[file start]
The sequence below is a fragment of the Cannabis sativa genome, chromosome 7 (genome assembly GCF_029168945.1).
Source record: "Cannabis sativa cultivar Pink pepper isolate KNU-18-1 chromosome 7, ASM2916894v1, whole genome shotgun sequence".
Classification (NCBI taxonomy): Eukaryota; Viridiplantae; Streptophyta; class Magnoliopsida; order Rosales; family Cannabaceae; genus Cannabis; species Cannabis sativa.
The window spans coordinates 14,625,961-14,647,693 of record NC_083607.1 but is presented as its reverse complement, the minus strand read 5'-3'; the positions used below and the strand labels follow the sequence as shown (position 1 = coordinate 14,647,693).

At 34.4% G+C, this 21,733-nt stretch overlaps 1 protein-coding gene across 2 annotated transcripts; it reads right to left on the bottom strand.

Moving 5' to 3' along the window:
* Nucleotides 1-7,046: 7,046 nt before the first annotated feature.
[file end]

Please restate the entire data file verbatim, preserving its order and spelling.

The sequence below is a fragment of the Cannabis sativa genome, chromosome 7 (genome assembly GCF_029168945.1).
Source record: "Cannabis sativa cultivar Pink pepper isolate KNU-18-1 chromosome 7, ASM2916894v1, whole genome shotgun sequence".
Classification (NCBI taxonomy): Eukaryota; Viridiplantae; Streptophyta; class Magnoliopsida; order Rosales; family Cannabaceae; genus Cannabis; species Cannabis sativa.
The window spans coordinates 14,625,961-14,647,693 of record NC_083607.1 but is presented as its reverse complement, the minus strand read 5'-3'; the positions used below and the strand labels follow the sequence as shown (position 1 = coordinate 14,647,693).

At 34.4% G+C, this 21,733-nt stretch overlaps 1 protein-coding gene across 2 annotated transcripts; it reads right to left on the bottom strand.

Moving 5' to 3' along the window:
* Nucleotides 1-7,046: 7,046 nt before the first annotated feature.